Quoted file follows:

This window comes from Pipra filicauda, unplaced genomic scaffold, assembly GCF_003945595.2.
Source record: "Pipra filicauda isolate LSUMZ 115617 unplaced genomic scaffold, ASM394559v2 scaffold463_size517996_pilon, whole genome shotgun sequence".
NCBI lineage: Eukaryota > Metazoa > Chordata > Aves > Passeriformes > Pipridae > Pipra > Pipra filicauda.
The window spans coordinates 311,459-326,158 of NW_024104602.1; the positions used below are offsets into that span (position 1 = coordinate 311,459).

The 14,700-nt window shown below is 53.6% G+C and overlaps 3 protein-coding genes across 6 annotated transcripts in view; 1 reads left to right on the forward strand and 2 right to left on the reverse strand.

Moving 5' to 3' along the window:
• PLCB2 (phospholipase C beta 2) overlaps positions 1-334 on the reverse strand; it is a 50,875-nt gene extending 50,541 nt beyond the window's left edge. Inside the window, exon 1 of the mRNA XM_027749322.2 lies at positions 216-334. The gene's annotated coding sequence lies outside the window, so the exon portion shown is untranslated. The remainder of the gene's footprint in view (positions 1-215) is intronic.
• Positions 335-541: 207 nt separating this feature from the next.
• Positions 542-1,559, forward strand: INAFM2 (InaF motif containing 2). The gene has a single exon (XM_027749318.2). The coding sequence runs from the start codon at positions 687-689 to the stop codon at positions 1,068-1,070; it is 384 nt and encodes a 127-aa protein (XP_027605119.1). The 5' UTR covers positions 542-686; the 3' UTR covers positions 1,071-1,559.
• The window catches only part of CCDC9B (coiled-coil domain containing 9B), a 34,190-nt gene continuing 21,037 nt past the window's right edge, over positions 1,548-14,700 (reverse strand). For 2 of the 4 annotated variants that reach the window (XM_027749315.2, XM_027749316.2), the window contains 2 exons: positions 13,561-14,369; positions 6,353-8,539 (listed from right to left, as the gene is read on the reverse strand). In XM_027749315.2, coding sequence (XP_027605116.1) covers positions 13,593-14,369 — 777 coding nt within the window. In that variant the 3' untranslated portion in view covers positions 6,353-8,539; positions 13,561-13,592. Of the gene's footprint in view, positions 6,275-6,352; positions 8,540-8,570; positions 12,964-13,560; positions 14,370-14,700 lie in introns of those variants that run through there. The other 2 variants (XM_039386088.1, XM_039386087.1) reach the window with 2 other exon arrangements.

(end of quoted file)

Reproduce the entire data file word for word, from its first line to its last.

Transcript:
This window comes from Pipra filicauda, unplaced genomic scaffold, assembly GCF_003945595.2.
Source record: "Pipra filicauda isolate LSUMZ 115617 unplaced genomic scaffold, ASM394559v2 scaffold463_size517996_pilon, whole genome shotgun sequence".
NCBI lineage: Eukaryota > Metazoa > Chordata > Aves > Passeriformes > Pipridae > Pipra > Pipra filicauda.
The window spans coordinates 311,459-326,158 of NW_024104602.1; the positions used below are offsets into that span (position 1 = coordinate 311,459).

The 14,700-nt window shown below is 53.6% G+C and overlaps 3 protein-coding genes across 6 annotated transcripts in view; 1 reads left to right on the forward strand and 2 right to left on the reverse strand.

Moving 5' to 3' along the window:
• PLCB2 (phospholipase C beta 2) overlaps positions 1-334 on the reverse strand; it is a 50,875-nt gene extending 50,541 nt beyond the window's left edge. Inside the window, exon 1 of the mRNA XM_027749322.2 lies at positions 216-334. The gene's annotated coding sequence lies outside the window, so the exon portion shown is untranslated. The remainder of the gene's footprint in view (positions 1-215) is intronic.
• Positions 335-541: 207 nt separating this feature from the next.
• Positions 542-1,559, forward strand: INAFM2 (InaF motif containing 2). The gene has a single exon (XM_027749318.2). The coding sequence runs from the start codon at positions 687-689 to the stop codon at positions 1,068-1,070; it is 384 nt and encodes a 127-aa protein (XP_027605119.1). The 5' UTR covers positions 542-686; the 3' UTR covers positions 1,071-1,559.
• The window catches only part of CCDC9B (coiled-coil domain containing 9B), a 34,190-nt gene continuing 21,037 nt past the window's right edge, over positions 1,548-14,700 (reverse strand). For 2 of the 4 annotated variants that reach the window (XM_027749315.2, XM_027749316.2), the window contains 2 exons: positions 13,561-14,369; positions 6,353-8,539 (listed from right to left, as the gene is read on the reverse strand). In XM_027749315.2, coding sequence (XP_027605116.1) covers positions 13,593-14,369 — 777 coding nt within the window. In that variant the 3' untranslated portion in view covers positions 6,353-8,539; positions 13,561-13,592. Of the gene's footprint in view, positions 6,275-6,352; positions 8,540-8,570; positions 12,964-13,560; positions 14,370-14,700 lie in introns of those variants that run through there. The other 2 variants (XM_039386088.1, XM_039386087.1) reach the window with 2 other exon arrangements.